Vulnerability research and offensive capabilities, in general, are almost generational by nature. The average researcher will generally dedicate years of his or her life focusing on an individual or group of technologies. The main reason for this is that to develop something that’s truly advanced, a lot of very dry fundamentals need to be first understood about that technology.
With a closed-source product, this isn’t something that happens overnight. When considering something complex like the internals of the Java Runtime Environment or Flash, this fundamental understanding could take half a year to acquire before your research starts to yield anything close to useful. This creates observable trends in the type of offensive technologies that we see baked into advanced threats and, historically speaking, also can be observed through the types of things that vendors have to fix most.
Five years ago, it was file format fuzzin; 10 years ago, it was attacking the Microsoft RPC stack; in more recent years, we have seen a definite trend toward research around embedded systems -- much of which has been spurred on by the advent of "Stuxmania," or Stuxnet.
And so my first prediction for 2012 is that we will continue to see an increased focus on offensive research toward embedded systems, utilized primarily in the industrial control systems realm. Much of the research we are likely to see in 2012 is unlikely to pose an imminent threat to the average electric utility or the nuclear enrichment efforts of the world’s super villains; however, it will get us significantly closer to having to really start to wonder whether we’re going to wake up one morning to no power -- and it might not come back on for weeks, if not months.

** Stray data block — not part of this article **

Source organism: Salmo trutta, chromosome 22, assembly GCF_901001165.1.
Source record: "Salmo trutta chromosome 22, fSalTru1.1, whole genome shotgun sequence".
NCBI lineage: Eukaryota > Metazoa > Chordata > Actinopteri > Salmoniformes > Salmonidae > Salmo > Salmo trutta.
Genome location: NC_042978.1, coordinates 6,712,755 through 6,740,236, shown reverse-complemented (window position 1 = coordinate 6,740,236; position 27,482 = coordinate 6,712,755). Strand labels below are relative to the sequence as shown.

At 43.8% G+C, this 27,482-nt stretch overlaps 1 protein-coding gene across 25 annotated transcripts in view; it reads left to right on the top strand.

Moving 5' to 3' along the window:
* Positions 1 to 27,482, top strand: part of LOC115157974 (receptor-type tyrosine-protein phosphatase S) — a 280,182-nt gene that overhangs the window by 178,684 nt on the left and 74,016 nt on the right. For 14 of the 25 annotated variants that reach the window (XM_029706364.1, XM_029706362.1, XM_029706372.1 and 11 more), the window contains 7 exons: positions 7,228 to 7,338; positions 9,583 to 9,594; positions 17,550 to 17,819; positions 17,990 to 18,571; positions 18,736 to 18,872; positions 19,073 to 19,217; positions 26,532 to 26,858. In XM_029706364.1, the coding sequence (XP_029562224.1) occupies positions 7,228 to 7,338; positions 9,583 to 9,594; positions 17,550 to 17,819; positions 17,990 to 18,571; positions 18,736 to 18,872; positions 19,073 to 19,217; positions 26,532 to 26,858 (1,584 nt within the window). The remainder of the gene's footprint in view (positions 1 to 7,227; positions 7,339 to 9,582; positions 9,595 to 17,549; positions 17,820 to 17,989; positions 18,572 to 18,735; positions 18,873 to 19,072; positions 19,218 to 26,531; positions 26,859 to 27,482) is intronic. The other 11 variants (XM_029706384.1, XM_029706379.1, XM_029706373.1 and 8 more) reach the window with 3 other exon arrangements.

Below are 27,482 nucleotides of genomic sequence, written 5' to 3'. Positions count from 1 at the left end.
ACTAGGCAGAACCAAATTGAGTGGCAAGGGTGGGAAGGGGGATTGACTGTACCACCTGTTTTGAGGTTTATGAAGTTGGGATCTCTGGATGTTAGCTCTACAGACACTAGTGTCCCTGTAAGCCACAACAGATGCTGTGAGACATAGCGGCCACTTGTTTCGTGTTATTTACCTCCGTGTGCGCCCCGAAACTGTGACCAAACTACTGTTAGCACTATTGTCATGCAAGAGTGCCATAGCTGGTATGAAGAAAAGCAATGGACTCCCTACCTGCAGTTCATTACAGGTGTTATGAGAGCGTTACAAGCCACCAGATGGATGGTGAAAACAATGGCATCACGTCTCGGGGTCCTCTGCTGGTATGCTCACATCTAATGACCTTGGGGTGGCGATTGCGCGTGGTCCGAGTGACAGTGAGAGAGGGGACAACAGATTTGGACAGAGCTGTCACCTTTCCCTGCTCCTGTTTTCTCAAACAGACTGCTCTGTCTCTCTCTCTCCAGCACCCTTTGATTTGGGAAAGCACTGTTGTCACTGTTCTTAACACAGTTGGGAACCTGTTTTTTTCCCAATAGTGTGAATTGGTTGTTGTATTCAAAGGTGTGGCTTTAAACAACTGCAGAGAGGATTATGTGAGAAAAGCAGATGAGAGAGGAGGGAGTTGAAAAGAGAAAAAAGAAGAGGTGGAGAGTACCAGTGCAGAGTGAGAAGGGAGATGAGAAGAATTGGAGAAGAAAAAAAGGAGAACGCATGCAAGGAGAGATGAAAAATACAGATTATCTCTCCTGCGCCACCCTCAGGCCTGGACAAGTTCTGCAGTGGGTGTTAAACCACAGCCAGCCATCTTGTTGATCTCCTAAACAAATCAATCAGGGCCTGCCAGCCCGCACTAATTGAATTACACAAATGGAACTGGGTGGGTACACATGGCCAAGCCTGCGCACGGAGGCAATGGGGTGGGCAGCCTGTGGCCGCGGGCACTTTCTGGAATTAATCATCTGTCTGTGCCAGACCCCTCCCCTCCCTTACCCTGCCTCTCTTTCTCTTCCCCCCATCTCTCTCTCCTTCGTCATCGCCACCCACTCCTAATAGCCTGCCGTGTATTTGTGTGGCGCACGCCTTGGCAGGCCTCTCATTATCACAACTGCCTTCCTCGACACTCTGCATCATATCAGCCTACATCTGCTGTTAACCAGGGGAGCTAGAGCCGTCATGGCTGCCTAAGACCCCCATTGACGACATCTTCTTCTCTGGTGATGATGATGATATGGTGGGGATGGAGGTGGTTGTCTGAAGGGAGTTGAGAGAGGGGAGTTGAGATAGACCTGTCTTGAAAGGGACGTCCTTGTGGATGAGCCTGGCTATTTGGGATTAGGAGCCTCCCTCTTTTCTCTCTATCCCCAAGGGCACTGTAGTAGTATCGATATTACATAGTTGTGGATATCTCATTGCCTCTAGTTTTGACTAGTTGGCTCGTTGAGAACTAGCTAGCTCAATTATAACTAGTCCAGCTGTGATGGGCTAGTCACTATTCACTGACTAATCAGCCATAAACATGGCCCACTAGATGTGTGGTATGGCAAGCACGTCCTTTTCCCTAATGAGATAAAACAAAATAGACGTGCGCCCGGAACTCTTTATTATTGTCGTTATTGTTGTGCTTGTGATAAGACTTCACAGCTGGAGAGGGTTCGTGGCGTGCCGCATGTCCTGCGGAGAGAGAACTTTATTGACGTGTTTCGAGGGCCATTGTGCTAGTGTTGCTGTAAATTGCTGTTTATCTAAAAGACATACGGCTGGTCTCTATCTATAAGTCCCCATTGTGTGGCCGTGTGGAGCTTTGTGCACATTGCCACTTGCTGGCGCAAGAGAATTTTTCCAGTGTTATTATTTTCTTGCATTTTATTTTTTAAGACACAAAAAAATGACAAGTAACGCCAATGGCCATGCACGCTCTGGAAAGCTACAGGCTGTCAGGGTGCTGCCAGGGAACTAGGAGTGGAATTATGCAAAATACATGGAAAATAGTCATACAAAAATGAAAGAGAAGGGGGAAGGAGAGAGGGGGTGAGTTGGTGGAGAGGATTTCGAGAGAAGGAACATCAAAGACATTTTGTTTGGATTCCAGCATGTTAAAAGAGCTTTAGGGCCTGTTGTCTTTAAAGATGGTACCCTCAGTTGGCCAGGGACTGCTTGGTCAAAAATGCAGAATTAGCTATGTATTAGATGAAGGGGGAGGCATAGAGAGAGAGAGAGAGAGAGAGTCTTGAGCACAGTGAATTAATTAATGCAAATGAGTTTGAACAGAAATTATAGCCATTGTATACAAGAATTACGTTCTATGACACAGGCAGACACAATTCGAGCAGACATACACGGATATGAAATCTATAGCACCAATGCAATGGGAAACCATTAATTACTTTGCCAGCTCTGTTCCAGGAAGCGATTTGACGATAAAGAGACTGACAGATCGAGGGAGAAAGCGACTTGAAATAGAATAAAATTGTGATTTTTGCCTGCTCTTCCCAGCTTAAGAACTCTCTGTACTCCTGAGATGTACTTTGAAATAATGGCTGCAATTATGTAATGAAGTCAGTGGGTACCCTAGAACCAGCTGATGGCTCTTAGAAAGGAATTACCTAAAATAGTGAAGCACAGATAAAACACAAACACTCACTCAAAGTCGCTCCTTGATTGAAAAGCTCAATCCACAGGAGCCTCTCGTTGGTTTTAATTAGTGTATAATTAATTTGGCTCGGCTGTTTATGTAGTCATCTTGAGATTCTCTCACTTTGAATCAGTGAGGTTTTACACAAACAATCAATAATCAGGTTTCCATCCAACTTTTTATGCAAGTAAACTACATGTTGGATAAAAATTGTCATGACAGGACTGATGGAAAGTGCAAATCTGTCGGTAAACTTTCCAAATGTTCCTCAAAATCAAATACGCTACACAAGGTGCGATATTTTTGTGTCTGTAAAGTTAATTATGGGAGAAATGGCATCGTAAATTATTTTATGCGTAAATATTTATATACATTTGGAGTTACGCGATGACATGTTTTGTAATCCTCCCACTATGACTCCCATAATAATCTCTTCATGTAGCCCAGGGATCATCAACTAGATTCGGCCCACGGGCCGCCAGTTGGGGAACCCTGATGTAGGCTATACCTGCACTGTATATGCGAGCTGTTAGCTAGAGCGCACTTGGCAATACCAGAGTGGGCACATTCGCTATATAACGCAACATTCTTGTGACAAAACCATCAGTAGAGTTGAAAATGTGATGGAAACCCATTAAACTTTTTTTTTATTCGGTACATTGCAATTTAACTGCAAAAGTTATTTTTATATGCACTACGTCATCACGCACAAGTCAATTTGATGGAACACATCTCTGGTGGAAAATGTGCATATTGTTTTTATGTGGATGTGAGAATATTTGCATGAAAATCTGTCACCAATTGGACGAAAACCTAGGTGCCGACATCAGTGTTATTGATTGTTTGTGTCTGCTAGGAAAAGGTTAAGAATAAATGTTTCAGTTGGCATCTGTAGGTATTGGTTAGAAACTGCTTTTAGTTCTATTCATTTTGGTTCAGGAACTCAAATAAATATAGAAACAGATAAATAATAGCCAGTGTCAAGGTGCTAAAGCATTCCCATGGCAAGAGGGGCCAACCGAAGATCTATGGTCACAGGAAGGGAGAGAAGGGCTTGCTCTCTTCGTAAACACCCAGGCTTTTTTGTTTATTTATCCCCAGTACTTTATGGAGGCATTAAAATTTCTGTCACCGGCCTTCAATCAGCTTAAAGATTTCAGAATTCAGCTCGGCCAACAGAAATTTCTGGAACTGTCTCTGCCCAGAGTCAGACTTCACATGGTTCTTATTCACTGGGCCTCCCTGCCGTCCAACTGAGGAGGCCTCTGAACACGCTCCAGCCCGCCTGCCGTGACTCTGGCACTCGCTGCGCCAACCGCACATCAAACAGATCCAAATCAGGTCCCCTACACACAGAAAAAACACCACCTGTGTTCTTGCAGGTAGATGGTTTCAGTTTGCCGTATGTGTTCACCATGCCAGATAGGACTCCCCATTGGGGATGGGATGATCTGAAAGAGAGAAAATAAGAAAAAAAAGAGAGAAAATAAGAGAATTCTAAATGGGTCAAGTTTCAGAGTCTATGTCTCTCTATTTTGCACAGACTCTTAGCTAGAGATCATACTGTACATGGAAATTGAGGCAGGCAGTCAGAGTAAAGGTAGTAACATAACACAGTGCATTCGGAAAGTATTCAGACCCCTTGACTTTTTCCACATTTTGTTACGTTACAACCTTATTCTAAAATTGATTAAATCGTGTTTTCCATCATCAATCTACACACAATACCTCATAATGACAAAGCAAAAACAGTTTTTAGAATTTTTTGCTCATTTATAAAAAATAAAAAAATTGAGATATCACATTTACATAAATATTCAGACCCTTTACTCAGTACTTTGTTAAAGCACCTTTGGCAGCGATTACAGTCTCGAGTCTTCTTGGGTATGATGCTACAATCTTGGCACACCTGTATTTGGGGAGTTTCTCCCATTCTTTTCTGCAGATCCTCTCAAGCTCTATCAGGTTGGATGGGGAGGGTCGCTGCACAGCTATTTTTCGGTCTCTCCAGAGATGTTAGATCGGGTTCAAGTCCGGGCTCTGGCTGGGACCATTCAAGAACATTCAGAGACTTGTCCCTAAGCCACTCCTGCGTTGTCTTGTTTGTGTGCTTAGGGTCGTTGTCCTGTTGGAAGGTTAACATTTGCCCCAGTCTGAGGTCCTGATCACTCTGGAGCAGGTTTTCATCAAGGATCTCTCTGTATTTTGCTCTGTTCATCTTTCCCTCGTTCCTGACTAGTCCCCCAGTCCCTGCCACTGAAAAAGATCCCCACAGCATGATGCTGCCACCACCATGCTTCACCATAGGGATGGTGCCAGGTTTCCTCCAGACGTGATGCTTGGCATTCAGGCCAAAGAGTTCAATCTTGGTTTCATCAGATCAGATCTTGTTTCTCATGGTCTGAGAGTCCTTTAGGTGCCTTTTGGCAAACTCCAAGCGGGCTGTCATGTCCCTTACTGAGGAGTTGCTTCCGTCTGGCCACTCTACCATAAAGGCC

For those of you who have been relying on NoScript for the past three years to block anything that smells of Flash, I believe 2012 will see the large well of Flash vulnerabilities drawn from by the baddies over past few years start to dry up. A lot of effort has been invested in finding Flash vulnerabilities during the past 12 months, which can only result in a rapid reduction in the number of Flash zero-days that we see emerge on a regular basis at least. If you have secrets to steal, then this, of course, does not mean 2012 is going to cut you any kind of break.
Will 2012 be the year of the so-called “cyberwar” that so many like to talk about? Doubtful. However, we absolutely are going to see things heat up between the West and many of the usual suspects who have persisted in their use of cyber as a means to stealing our secrets. At most, 2012 could see open suggestions of diplomatic sanctions against the worst offenders; however, this will largely depend on what happens in the lead-up to November, in the United States at least.
Happy 2012! Stay safe!
Tom Parker is Chief Technology Officer at FusionX.